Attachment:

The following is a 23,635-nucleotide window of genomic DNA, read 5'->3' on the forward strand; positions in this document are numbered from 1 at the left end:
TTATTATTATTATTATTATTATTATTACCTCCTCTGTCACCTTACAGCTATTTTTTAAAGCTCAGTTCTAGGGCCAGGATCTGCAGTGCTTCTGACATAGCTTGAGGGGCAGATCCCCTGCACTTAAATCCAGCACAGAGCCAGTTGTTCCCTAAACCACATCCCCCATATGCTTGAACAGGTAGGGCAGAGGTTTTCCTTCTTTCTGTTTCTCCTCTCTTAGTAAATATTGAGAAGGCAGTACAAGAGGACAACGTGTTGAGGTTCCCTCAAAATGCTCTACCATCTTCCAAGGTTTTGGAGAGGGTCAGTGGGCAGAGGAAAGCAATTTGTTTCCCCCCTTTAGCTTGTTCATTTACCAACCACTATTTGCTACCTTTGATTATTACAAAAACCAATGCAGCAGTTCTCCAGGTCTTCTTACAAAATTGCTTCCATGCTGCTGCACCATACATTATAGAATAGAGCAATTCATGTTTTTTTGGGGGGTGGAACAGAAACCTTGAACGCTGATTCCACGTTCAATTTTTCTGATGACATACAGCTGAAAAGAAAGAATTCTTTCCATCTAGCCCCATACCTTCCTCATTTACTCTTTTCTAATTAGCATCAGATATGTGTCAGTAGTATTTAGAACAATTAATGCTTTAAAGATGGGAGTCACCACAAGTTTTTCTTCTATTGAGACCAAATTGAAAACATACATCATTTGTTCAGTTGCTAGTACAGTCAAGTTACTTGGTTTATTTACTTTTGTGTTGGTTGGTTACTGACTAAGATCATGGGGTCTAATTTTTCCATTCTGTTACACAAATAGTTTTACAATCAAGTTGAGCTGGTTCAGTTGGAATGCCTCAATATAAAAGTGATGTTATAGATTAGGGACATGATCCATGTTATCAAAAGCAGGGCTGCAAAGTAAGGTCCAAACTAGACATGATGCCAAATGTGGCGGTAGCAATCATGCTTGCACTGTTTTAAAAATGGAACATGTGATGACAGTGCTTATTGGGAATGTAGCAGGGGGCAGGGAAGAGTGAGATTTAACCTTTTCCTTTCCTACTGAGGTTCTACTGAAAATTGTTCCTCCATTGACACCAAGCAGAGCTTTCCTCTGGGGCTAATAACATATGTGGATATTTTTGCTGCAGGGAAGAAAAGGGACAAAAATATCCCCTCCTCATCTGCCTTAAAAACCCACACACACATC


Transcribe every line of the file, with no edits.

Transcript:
The following is a 23,635-nucleotide window of genomic DNA, read 5'->3' on the forward strand; positions in this document are numbered from 1 at the left end:
TTATTATTATTATTATTATTATTATTACCTCCTCTGTCACCTTACAGCTATTTTTTAAAGCTCAGTTCTAGGGCCAGGATCTGCAGTGCTTCTGACATAGCTTGAGGGGCAGATCCCCTGCACTTAAATCCAGCACAGAGCCAGTTGTTCCCTAAACCACATCCCCCATATGCTTGAACAGGTAGGGCAGAGGTTTTCCTTCTTTCTGTTTCTCCTCTCTTAGTAAATATTGAGAAGGCAGTACAAGAGGACAACGTGTTGAGGTTCCCTCAAAATGCTCTACCATCTTCCAAGGTTTTGGAGAGGGTCAGTGGGCAGAGGAAAGCAATTTGTTTCCCCCCTTTAGCTTGTTCATTTACCAACCACTATTTGCTACCTTTGATTATTACAAAAACCAATGCAGCAGTTCTCCAGGTCTTCTTACAAAATTGCTTCCATGCTGCTGCACCATACATTATAGAATAGAGCAATTCATGTTTTTTTGGGGGGTGGAACAGAAACCTTGAACGCTGATTCCACGTTCAATTTTTCTGATGACATACAGCTGAAAAGAAAGAATTCTTTCCATCTAGCCCCATACCTTCCTCATTTACTCTTTTCTAATTAGCATCAGATATGTGTCAGTAGTATTTAGAACAATTAATGCTTTAAAGATGGGAGTCACCACAAGTTTTTCTTCTATTGAGACCAAATTGAAAACATACATCATTTGTTCAGTTGCTAGTACAGTCAAGTTACTTGGTTTATTTACTTTTGTGTTGGTTGGTTACTGACTAAGATCATGGGGTCTAATTTTTCCATTCTGTTACACAAATAGTTTTACAATCAAGTTGAGCTGGTTCAGTTGGAATGCCTCAATATAAAAGTGATGTTATAGATTAGGGACATGATCCATGTTATCAAAAGCAGGGCTGCAAAGTAAGGTCCAAACTAGACATGATGCCAAATGTGGCGGTAGCAATCATGCTTGCACTGTTTTAAAAATGGAACATGTGATGACAGTGCTTATTGGGAATGTAGCAGGGGGCAGGGAAGAGTGAGATTTAACCTTTTCCTTTCCTACTGAGGTTCTACTGAAAATTGTTCCTCCATTGACACCAAGCAGAGCTTTCCTCTGGGGCTAATAACATATGTGGATATTTTTGCTGCAGGGAAGAAAAGGGACAAAAATATCCCCTCCTCATCTGCCTTAAAAACCCACACACACATC